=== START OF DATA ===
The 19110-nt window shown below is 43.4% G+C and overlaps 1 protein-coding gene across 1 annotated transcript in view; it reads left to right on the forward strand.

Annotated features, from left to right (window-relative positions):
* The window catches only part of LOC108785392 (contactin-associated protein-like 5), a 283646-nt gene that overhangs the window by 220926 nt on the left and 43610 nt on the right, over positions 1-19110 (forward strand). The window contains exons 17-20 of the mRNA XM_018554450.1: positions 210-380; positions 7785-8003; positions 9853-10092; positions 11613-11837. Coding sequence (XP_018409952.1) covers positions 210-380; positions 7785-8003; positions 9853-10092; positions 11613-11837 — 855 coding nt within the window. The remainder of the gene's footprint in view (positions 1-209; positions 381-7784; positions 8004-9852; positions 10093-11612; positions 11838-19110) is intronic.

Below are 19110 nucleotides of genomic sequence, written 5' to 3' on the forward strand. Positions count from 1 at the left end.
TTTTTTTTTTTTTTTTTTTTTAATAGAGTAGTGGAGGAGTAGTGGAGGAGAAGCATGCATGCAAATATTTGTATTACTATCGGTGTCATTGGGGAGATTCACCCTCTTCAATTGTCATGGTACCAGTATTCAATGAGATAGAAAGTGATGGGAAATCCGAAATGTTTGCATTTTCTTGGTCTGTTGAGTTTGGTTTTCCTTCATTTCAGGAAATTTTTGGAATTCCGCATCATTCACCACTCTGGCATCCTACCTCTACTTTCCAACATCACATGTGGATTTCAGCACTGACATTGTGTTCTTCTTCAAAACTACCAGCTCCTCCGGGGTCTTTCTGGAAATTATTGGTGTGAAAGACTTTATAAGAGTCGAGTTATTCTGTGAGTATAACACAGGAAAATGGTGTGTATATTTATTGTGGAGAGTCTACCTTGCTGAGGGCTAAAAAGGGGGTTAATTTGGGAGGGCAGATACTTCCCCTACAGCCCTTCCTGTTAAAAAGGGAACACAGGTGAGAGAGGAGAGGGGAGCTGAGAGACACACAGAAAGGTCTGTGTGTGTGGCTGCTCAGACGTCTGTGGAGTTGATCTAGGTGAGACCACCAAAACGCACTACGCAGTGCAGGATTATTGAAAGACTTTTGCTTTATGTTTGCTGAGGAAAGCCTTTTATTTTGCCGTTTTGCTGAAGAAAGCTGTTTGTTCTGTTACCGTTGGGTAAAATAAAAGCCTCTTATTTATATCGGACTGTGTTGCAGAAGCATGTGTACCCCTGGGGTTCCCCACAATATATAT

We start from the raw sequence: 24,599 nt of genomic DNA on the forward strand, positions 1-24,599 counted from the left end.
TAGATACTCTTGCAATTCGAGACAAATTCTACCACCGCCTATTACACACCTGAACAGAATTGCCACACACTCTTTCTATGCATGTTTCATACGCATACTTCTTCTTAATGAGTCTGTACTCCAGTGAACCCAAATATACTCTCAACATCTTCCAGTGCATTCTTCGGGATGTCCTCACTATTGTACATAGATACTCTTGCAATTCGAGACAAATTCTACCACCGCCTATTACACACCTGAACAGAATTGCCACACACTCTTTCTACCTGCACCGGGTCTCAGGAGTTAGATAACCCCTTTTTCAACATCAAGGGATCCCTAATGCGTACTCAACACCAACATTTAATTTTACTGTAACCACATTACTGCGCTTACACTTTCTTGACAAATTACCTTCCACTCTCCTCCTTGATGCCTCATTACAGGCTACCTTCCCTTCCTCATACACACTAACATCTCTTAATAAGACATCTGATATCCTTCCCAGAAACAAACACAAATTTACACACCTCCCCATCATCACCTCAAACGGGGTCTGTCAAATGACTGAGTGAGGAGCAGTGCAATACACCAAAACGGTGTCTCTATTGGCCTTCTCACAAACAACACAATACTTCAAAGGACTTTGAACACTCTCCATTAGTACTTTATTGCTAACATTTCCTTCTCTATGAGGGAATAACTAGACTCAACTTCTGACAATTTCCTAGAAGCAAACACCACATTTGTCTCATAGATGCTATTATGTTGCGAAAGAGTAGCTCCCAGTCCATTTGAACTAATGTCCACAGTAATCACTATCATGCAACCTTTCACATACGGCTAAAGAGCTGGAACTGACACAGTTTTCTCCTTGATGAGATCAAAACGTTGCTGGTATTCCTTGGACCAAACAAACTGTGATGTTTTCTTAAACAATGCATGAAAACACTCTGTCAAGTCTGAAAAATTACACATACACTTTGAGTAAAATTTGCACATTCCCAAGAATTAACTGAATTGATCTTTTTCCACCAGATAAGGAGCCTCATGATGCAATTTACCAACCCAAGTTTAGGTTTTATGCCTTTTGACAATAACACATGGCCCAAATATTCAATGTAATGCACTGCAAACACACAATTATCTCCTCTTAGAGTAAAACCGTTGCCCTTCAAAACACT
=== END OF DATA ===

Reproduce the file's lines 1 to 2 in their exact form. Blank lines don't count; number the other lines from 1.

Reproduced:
The 19110-nt window shown below is 43.4% G+C and overlaps 1 protein-coding gene across 1 annotated transcript in view; it reads left to right on the forward strand.

Annotated features, from left to right (window-relative positions):